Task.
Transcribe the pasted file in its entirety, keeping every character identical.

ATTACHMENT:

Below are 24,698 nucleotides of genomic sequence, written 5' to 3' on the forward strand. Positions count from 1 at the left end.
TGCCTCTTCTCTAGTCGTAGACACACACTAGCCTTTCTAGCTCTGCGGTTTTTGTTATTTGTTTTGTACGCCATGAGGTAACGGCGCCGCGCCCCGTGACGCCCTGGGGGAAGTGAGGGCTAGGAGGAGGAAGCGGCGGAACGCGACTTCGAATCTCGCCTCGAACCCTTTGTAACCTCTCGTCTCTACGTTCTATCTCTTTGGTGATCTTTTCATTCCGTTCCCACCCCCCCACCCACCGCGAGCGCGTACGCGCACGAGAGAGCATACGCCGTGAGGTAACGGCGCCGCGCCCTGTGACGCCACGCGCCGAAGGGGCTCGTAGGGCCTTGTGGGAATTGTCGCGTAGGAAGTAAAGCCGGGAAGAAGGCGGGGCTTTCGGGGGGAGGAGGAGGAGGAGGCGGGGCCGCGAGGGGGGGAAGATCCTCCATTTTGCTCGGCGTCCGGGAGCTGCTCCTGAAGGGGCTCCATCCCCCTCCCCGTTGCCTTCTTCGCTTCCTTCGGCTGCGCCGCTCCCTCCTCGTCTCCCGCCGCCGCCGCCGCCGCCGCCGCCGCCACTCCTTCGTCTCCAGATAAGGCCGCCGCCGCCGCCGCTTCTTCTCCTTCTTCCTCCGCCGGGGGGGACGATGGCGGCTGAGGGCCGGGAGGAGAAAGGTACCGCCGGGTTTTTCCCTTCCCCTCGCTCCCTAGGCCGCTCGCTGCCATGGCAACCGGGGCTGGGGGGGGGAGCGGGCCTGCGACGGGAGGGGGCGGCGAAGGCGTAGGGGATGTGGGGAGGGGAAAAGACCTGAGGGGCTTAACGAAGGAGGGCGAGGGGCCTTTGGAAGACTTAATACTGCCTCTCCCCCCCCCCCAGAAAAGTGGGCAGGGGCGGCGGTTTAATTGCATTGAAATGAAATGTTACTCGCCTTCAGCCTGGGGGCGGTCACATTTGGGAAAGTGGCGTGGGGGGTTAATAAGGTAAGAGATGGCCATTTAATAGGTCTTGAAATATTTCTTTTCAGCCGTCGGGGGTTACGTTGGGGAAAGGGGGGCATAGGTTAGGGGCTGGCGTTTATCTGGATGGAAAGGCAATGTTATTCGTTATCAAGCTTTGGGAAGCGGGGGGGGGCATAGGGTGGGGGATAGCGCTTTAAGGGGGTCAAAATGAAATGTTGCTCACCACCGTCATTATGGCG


Below are 24,698 nucleotides of genomic sequence, written 5' to 3' on the forward strand. Positions count from 1 at the left end.
TGCCTCTTCTCTAGTCGTAGACACACACTAGCCTTTCTAGCTCTGCGGTTTTTGTTATTTGTTTTGTACGCCATGAGGTAACGGCGCCGCGCCCCGTGACGCCCTGGGGGAAGTGAGGGCTAGGAGGAGGAAGCGGCGGAACGCGACTTCGAATCTCGCCTCGAACCCTTTGTAACCTCTCGTCTCTACGTTCTATCTCTTTGGTGATCTTTTCATTCCGTTCCCACCCCCCCACCCACCGCGAGCGCGTACGCGCACGAGAGAGCATACGCCGTGAGGTAACGGCGCCGCGCCCTGTGACGCCACGCGCCGAAGGGGCTCGTAGGGCCTTGTGGGAATTGTCGCGTAGGAAGTAAAGCCGGGAAGAAGGCGGGGCTTTCGGGGGGAGGAGGAGGAGGAGGCGGGGCCGCGAGGGGGGGAAGATCCTCCATTTTGCTCGGCGTCCGGGAGCTGCTCCTGAAGGGGCTCCATCCCCCTCCCCGTTGCCTTCTTCGCTTCCTTCGGCTGCGCCGCTCCCTCCTCGTCTCCCGCCGCCGCCGCCGCCGCCGCCGCCGCCACTCCTTCGTCTCCAGATAAGGCCGCCGCCGCCGCCGCTTCTTCTCCTTCTTCCTCCGCCGGGGGGGACGATGGCGGCTGAGGGCCGGGAGGAGAAAGGTACCGCCGGGTTTTTCCCTTCCCCTCGCTCCCTAGGCCGCTCGCTGCCATGGCAACCGGGGCTGGGGGGGGGAGCGGGCCTGCGACGGGAGGGGGCGGCGAAGGCGTAGGGGATGTGGGGAGGGGAAAAGACCTGAGGGGCTTAACGAAGGAGGGCGAGGGGCCTTTGGAAGACTTAATACTGCCTCTCCCCCCCCCCCAGAAAAGTGGGCAGGGGCGGCGGTTTAATTGCATTGAAATGAAATGTTACTCGCCTTCAGCCTGGGGGCGGTCACATTTGGGAAAGTGGCGTGGGGGGTTAATAAGGTAAGAGATGGCCATTTAATAGGTCTTGAAATATTTCTTTTCAGCCGTCGGGGGTTACGTTGGGGAAAGGGGGGCATAGGTTAGGGGCTGGCGTTTATCTGGATGGAAAGGCAATGTTATTCGTTATCAAGCTTTGGGAAGCGGGGGGGGGCATAGGGTGGGGGATAGCGCTTTAAGGGGGTCAAAATGAAATGTTGCTCACCACCGTCATTATGGCG